Having a Baby Abroad – Global Differences Series: USA

Next up in the series of The Global Differences of Baby-Making I talk to Shadi who is Iranian but grew up in Dubai and had her daughter in the United States (she’s also expecting her second baby). Here is her story:

iranian expat baby abroad USATell me a bit about yourself? Where are you from? How old is your daughter and where did you have her?

My name is Shadi. I am from Iran. I grew up in Dubai and moved to the States at the age of 19 to peruse my studies. I have been here in the States, South Carolina for 14 years minus a break from living here where I completed my masters in the UK. Ironically, I met my “English” husband in the States so we have all kinds of cultures going on in our household! We have a 3 year old daughter and I had her here in South Carolina, US where we live today.

Why did you have your daughter abroad? What do you feel were the benefits to having children abroad? 

Growing up so internationally I didn’t have a specific preference of where I would like to have children. It was going to be where I was living at the time. My daughter is lucky to now have both American and British citizenships. I grew up with an Iranian passport and I know all too well how hard traveling was so I am very happy that my daughter will never experience that. I’m sure there are support groups for moms and women everywhere, there are immensely supportive groups you can find here like the MOMS Club, which I am a part of, I don’t know what I would have done without them being so far away from my family. Women need women, no matter how supportive our husbands are! 🙂

As an expectant mother abroad how did you feel?

I was very lucky to have a smooth pregnancy, I really enjoyed being pregnant. I was also working throughout my pregnancy so that kept me busy. There are so many classes you can choose to take here and if you are looking for support, it is at your doorstep. I was especially surprised at how much emphasis there was on breastfeeding. That was one of the best classes I took, it helped me so much. I ended up breastfeeding for 16 months.

Of course I had the anxieties that any person would have while pregnant, especially being away from my mom, and reading, reading, reading helped a lot, as well as talking to friends and family who have had kids!

Did you encounter any opinions that would have been different in your home country with regards to your pregnancy or parenting choices?

Not necessary with my pregnancy and of course with parenting, everyone has an opinion! While pregnant, I got great care from the doctors, I went for checkups regularly and towards the end, the visits became more and more frequent because that is what is asked of you.

My biggest issue about having a baby here was the clinical feel of it, there is a protocol and it is what it is. Most doctors treat having a baby like it’s a medical process, get it out, job done. I didn’t feel that connection with my doctors. Yes “doctors,” I was part of a medical group so I had many and whoever was available that day was going to deliver my child although at the end I found out it’s the nurses that do everything anyway!

Also, while I was pregnant, I found out that the typical process that takes place here, is they don’t let you go overdue by much, you will get induced, which is a very painful and rushed labor and therefore, you end up getting an epidural, which ends up in a c-section because you and the baby are absolutely exhausted, guess what? It is exactly what happened to me! However, thanks to my husband, we have good insurance, therefore, I had a large private room to myself, great care and at the women’s hospital I delivered at, there was a nurse that visited me daily to help me with breastfeeding, even bra fitting! I also did get to hold my baby pretty much right away even though I had a c-section, my husband held her next to my head until they were done stitching me up so I had my constant contact until I was able to breastfeed her rolling into our private room.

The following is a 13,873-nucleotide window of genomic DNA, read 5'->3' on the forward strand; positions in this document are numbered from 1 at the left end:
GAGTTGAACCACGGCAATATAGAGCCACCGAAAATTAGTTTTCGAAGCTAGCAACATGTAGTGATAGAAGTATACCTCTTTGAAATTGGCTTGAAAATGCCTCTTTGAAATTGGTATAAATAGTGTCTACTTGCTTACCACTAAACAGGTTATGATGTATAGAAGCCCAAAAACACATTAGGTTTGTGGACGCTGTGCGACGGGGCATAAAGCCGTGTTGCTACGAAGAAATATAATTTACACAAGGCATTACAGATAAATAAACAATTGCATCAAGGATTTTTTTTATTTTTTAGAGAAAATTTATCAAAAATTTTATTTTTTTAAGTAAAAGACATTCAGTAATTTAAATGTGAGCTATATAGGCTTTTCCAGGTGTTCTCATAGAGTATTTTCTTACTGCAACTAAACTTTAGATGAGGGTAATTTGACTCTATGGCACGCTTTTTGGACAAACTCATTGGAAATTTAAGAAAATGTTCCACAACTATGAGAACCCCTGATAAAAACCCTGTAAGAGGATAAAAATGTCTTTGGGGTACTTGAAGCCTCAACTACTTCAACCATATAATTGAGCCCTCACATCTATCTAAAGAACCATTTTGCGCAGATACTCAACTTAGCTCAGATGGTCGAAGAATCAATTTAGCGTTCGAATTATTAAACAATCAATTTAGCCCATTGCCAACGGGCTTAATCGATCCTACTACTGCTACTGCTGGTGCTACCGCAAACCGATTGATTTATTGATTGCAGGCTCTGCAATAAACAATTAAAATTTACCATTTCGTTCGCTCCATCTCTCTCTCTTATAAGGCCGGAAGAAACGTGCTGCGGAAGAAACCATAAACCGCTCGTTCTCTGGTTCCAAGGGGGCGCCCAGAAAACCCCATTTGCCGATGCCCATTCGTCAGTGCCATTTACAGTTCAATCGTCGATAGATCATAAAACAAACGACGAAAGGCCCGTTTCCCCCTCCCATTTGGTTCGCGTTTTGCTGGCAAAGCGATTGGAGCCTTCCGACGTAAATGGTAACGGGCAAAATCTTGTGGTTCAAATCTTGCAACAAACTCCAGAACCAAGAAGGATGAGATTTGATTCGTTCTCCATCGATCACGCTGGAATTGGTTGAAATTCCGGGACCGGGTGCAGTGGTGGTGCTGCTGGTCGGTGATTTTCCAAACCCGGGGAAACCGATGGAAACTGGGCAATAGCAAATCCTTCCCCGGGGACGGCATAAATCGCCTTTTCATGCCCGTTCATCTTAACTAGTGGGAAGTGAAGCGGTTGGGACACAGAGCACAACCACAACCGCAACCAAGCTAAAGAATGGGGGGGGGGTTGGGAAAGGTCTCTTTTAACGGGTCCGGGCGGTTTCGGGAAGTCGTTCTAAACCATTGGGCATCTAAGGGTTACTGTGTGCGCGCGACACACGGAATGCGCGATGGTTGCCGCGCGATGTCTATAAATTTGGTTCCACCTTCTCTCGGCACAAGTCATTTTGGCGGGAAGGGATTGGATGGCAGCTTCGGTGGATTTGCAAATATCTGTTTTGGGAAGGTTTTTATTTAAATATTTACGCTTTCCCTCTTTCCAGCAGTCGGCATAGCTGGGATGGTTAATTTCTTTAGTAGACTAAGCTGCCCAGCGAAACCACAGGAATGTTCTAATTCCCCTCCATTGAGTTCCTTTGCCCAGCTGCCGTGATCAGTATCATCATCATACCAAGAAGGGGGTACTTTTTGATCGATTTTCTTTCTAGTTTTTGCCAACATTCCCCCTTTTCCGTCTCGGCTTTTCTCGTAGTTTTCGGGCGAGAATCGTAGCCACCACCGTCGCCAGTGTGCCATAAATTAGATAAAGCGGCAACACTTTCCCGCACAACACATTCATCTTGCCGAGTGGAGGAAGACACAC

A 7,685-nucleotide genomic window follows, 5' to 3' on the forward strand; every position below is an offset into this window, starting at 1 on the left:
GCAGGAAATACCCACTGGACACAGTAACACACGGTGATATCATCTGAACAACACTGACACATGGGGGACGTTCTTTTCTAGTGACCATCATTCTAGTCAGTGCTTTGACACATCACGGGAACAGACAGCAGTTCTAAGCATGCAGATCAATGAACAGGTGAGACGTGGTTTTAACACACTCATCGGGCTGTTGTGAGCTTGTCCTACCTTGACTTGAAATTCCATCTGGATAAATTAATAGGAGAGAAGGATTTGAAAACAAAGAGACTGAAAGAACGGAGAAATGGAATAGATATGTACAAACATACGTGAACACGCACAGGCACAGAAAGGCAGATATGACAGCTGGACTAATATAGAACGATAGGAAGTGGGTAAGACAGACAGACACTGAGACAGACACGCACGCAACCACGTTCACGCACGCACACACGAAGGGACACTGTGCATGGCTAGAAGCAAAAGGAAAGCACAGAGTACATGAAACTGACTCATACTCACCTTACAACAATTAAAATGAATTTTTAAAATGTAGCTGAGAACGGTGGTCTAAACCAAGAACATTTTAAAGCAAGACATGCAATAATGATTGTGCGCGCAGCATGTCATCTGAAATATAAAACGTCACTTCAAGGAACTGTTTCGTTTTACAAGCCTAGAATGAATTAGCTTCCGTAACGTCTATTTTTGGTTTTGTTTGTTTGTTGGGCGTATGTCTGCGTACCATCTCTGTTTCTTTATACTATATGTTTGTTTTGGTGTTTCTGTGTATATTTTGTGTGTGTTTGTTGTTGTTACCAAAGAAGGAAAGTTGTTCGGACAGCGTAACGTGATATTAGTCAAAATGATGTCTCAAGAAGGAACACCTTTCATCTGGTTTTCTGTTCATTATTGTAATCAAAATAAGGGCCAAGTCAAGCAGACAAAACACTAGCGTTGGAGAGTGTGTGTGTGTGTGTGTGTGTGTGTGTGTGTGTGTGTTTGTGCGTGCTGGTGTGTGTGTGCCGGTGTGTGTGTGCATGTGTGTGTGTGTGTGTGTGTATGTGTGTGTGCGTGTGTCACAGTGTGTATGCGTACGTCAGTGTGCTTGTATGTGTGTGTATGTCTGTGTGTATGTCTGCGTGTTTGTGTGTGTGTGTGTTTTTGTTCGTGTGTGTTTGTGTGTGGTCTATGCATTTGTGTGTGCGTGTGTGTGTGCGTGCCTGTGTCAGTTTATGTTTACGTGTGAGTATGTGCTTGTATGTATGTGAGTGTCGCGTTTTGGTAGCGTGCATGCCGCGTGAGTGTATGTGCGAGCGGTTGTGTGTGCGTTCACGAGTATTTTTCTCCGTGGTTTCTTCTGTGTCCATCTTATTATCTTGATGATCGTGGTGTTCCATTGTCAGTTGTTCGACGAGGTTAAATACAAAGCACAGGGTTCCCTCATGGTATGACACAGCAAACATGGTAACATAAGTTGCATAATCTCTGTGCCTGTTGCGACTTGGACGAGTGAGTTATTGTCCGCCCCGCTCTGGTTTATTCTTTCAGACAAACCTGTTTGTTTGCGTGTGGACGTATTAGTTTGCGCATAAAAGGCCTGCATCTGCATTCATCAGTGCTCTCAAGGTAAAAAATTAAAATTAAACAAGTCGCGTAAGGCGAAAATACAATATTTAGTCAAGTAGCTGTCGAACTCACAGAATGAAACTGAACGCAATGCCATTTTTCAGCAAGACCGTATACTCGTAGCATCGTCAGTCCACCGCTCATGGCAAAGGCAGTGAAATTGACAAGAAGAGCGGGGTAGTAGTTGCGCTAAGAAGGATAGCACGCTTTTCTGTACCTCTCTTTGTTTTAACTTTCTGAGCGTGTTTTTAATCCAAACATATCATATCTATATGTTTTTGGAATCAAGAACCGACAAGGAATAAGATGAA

To be honest, in my opinion, the whole attachment to your birth plan is a 1st time mother thing, once it actually happens, however it happens, all that matters is that you are both healthy.

I would like to add here that I am now pregnant with my second and have chosen a different doctor. This doctor will be the only doctor I will see throughout my pregnancy and he will be the only one delivering my child. I also have the chance to have a natural birth even though I had a c-section 1st time around. The choices are there, you just have to look for them.

What advice would you give other mothers in your situation? 

My advice would be, embrace your pregnancy, follow your instinct, listen to your body, do your research, and most importantly, find a support group. Women have been having babies for centuries, where you have your child doesn’t matter, the end result is you and your baby, that is all that matters.

 

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Want to share your story? Get in touch: ameena@mummyinprovence.com

2 Responses to Having a Baby Abroad – Global Differences Series: USA

  1. I went with a family practice doctor myself. I didn’t like the idea of not knowing who would be with me when I delivered. Plus, my doctor who was with me through my pregnancy, both deliveries is now the doctor to both of my children.

    I think there is a lot of support in the US if you know where to look. With my first pregnancy I felt very isolated, and I wish I had known what I know now.

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